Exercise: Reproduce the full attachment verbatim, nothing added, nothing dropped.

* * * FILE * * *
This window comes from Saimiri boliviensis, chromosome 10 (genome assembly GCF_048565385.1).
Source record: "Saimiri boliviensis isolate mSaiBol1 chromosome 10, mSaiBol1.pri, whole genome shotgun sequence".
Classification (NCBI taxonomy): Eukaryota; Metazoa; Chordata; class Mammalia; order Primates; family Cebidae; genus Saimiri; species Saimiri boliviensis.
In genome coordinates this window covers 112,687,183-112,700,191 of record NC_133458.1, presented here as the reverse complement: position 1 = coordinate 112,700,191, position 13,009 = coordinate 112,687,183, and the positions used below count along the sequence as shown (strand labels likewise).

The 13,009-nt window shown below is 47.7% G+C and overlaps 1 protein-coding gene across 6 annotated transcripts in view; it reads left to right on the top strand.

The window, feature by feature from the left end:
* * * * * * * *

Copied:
This window comes from Saimiri boliviensis, chromosome 10 (genome assembly GCF_048565385.1).
Source record: "Saimiri boliviensis isolate mSaiBol1 chromosome 10, mSaiBol1.pri, whole genome shotgun sequence".
Classification (NCBI taxonomy): Eukaryota; Metazoa; Chordata; class Mammalia; order Primates; family Cebidae; genus Saimiri; species Saimiri boliviensis.
In genome coordinates this window covers 112,687,183-112,700,191 of record NC_133458.1, presented here as the reverse complement: position 1 = coordinate 112,700,191, position 13,009 = coordinate 112,687,183, and the positions used below count along the sequence as shown (strand labels likewise).

The 13,009-nt window shown below is 47.7% G+C and overlaps 1 protein-coding gene across 6 annotated transcripts in view; it reads left to right on the top strand.

The window, feature by feature from the left end: